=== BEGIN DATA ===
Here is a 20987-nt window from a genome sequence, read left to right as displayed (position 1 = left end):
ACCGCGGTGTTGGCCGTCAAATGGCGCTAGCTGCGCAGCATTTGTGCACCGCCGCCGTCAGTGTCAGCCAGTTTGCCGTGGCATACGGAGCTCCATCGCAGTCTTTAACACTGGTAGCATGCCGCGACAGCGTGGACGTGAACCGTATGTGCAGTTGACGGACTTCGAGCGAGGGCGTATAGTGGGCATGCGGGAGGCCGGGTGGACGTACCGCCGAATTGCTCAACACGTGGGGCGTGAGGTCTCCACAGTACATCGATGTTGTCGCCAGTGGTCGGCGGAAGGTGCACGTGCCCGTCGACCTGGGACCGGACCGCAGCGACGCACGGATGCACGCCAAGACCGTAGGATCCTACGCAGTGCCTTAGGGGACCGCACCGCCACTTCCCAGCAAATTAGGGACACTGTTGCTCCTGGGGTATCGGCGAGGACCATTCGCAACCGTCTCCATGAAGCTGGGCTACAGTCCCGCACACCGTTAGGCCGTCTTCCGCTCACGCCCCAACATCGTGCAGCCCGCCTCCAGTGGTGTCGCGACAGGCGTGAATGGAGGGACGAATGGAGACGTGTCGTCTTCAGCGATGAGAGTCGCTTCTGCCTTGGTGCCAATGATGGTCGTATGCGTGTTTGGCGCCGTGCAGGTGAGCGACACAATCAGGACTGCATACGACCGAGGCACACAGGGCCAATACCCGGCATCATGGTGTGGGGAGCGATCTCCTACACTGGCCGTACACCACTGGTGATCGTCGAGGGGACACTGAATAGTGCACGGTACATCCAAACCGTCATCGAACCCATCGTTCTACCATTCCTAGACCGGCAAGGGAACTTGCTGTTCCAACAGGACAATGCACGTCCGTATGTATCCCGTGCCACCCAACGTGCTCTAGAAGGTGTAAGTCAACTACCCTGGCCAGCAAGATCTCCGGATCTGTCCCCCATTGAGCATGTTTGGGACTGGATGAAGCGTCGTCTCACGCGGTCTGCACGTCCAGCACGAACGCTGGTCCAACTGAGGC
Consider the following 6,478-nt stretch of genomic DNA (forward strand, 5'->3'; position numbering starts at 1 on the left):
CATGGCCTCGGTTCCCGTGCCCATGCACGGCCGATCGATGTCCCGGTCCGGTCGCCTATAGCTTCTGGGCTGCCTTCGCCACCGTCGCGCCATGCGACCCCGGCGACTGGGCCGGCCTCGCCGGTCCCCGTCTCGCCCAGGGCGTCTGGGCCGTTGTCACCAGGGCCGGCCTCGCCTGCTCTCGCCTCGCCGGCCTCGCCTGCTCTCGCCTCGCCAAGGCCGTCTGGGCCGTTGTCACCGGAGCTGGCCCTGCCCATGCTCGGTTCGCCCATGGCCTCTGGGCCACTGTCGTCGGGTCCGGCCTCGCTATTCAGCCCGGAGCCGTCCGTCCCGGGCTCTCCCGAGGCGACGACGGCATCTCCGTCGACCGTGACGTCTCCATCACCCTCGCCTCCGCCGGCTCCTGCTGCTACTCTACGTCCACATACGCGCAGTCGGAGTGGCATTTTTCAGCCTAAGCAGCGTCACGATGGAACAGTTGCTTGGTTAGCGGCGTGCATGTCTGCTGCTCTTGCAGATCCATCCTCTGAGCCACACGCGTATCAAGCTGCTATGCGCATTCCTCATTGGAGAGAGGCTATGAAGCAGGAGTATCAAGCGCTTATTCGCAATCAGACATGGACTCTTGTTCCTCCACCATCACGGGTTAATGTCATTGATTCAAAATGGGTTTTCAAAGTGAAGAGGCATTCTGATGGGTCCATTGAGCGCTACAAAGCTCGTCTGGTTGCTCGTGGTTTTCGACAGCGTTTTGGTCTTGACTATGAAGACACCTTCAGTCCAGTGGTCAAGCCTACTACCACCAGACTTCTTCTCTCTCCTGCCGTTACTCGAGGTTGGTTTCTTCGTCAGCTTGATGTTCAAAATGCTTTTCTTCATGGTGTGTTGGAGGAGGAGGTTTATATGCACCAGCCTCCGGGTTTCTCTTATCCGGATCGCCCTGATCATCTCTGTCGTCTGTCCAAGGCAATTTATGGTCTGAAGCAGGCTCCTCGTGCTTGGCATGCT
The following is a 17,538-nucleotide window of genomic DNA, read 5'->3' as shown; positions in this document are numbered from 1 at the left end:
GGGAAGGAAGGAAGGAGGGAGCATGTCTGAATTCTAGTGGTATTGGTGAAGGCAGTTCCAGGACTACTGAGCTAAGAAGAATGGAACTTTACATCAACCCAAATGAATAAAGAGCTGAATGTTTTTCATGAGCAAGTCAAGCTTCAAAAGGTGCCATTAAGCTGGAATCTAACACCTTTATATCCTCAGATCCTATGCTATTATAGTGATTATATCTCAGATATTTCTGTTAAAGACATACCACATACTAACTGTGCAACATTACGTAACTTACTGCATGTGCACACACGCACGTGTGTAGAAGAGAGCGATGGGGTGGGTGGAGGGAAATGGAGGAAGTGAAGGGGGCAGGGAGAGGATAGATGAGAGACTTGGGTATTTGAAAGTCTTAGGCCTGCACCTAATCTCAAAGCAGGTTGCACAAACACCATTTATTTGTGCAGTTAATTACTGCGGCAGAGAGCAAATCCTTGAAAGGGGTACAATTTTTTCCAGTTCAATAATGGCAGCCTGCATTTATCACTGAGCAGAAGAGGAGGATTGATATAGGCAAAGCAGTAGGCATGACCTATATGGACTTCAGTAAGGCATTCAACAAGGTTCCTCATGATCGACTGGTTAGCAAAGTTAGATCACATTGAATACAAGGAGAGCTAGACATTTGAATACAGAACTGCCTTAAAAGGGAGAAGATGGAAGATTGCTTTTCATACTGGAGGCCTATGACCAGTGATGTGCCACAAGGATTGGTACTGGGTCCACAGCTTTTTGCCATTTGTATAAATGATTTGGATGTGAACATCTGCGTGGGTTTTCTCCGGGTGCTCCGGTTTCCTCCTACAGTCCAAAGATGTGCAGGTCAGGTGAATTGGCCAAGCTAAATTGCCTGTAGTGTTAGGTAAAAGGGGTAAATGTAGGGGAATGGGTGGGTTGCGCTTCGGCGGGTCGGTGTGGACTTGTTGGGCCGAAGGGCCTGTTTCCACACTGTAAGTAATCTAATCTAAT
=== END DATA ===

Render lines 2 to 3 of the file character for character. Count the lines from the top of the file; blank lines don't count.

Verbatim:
ACCGCGGTGTTGGCCGTCAAATGGCGCTAGCTGCGCAGCATTTGTGCACCGCCGCCGTCAGTGTCAGCCAGTTTGCCGTGGCATACGGAGCTCCATCGCAGTCTTTAACACTGGTAGCATGCCGCGACAGCGTGGACGTGAACCGTATGTGCAGTTGACGGACTTCGAGCGAGGGCGTATAGTGGGCATGCGGGAGGCCGGGTGGACGTACCGCCGAATTGCTCAACACGTGGGGCGTGAGGTCTCCACAGTACATCGATGTTGTCGCCAGTGGTCGGCGGAAGGTGCACGTGCCCGTCGACCTGGGACCGGACCGCAGCGACGCACGGATGCACGCCAAGACCGTAGGATCCTACGCAGTGCCTTAGGGGACCGCACCGCCACTTCCCAGCAAATTAGGGACACTGTTGCTCCTGGGGTATCGGCGAGGACCATTCGCAACCGTCTCCATGAAGCTGGGCTACAGTCCCGCACACCGTTAGGCCGTCTTCCGCTCACGCCCCAACATCGTGCAGCCCGCCTCCAGTGGTGTCGCGACAGGCGTGAATGGAGGGACGAATGGAGACGTGTCGTCTTCAGCGATGAGAGTCGCTTCTGCCTTGGTGCCAATGATGGTCGTATGCGTGTTTGGCGCCGTGCAGGTGAGCGACACAATCAGGACTGCATACGACCGAGGCACACAGGGCCAATACCCGGCATCATGGTGTGGGGAGCGATCTCCTACACTGGCCGTACACCACTGGTGATCGTCGAGGGGACACTGAATAGTGCACGGTACATCCAAACCGTCATCGAACCCATCGTTCTACCATTCCTAGACCGGCAAGGGAACTTGCTGTTCCAACAGGACAATGCACGTCCGTATGTATCCCGTGCCACCCAACGTGCTCTAGAAGGTGTAAGTCAACTACCCTGGCCAGCAAGATCTCCGGATCTGTCCCCCATTGAGCATGTTTGGGACTGGATGAAGCGTCGTCTCACGCGGTCTGCACGTCCAGCACGAACGCTGGTCCAACTGAGGC
Consider the following 6,478-nt stretch of genomic DNA (forward strand, 5'->3'; position numbering starts at 1 on the left):